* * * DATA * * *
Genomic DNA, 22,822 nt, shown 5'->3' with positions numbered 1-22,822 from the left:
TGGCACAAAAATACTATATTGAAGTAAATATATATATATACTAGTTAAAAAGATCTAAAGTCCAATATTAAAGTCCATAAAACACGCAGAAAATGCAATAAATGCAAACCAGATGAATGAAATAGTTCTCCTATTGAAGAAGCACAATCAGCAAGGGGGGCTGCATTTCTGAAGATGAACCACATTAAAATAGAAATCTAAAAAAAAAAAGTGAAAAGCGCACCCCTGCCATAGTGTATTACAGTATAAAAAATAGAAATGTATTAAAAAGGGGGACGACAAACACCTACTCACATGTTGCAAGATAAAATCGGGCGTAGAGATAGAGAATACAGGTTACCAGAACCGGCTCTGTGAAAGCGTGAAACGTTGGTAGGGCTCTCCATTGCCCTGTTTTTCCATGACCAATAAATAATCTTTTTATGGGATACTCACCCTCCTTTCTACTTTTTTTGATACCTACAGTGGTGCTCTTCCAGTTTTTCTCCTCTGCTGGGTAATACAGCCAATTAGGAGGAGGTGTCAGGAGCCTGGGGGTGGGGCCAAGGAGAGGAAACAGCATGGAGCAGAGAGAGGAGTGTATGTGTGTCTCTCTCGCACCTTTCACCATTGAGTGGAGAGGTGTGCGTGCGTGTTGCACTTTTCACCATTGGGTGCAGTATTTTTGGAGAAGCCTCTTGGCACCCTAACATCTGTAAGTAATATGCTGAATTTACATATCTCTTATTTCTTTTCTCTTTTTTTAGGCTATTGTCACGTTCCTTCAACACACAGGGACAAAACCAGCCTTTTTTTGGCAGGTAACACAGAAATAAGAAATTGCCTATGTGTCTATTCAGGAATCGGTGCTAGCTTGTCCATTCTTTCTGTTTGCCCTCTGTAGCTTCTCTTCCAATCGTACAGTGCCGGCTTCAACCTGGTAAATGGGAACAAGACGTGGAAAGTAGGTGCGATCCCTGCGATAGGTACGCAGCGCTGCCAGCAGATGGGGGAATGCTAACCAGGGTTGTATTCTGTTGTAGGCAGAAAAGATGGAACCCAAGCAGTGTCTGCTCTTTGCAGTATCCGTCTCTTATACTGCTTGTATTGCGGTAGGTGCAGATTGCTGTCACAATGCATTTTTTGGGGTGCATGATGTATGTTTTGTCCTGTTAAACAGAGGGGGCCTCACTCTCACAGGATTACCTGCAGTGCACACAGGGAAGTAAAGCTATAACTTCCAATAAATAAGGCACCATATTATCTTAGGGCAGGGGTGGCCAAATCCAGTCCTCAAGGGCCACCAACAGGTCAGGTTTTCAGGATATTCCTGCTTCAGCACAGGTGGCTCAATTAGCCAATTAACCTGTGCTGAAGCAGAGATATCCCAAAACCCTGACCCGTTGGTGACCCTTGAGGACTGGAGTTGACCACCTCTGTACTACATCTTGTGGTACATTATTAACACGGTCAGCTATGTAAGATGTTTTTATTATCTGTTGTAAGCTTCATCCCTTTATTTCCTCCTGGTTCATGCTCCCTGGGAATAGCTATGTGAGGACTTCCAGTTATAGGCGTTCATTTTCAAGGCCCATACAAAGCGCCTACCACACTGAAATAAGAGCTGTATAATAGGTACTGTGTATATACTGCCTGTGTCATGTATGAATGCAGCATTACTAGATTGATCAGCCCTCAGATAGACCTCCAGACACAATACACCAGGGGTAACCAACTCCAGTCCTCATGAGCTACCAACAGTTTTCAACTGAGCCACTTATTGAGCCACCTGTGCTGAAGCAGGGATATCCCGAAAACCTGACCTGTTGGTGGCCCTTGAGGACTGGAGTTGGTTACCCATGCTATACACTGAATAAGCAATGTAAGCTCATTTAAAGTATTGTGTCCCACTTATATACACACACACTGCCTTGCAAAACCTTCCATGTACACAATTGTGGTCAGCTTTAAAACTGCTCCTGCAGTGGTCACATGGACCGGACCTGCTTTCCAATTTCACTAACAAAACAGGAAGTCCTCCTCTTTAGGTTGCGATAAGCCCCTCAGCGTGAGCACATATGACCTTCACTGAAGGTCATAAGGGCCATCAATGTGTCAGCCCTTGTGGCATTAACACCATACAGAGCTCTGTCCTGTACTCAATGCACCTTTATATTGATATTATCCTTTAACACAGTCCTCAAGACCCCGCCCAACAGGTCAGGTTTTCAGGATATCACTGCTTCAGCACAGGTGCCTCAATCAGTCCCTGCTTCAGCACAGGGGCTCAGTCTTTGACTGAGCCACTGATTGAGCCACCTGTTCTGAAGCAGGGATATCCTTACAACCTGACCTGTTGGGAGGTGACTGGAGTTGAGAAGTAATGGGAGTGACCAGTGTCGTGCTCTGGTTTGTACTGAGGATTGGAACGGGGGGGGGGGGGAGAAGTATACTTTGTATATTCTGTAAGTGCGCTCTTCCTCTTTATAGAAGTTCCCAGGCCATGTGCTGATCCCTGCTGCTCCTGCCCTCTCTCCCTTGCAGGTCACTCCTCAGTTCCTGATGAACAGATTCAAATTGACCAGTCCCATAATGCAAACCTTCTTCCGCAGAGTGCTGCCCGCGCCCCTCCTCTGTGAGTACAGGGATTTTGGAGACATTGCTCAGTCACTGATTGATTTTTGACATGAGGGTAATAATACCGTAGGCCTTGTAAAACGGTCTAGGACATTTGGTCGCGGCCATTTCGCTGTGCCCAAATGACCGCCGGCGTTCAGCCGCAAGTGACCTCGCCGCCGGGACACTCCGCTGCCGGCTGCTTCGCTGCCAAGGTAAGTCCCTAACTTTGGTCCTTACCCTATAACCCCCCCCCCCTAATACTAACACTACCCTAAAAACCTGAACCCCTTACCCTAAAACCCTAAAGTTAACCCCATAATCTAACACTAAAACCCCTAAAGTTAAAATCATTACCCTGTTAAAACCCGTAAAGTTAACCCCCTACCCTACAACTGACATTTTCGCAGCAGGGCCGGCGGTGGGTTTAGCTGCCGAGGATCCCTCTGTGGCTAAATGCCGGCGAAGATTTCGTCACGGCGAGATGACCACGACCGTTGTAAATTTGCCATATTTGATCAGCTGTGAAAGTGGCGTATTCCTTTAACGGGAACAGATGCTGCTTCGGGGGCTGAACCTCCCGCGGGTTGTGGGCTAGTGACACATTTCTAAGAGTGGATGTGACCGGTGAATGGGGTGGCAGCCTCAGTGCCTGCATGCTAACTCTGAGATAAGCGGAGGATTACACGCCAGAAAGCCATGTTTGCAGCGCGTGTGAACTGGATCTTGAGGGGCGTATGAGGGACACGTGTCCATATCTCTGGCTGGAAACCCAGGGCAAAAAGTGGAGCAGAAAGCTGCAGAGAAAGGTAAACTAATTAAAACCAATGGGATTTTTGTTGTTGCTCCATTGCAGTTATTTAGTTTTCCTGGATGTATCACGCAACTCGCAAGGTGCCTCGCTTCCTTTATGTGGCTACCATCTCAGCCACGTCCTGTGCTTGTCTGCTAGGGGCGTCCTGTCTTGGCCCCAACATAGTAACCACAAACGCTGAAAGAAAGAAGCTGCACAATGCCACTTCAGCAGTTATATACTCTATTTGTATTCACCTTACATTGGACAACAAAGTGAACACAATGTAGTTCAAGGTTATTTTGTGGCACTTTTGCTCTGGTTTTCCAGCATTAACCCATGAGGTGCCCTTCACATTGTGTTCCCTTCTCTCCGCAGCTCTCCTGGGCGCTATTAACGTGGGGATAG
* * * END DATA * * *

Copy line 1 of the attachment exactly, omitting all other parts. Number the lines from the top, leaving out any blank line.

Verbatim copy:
Genomic DNA, 22,822 nt, shown 5'->3' with positions numbered 1-22,822 from the left: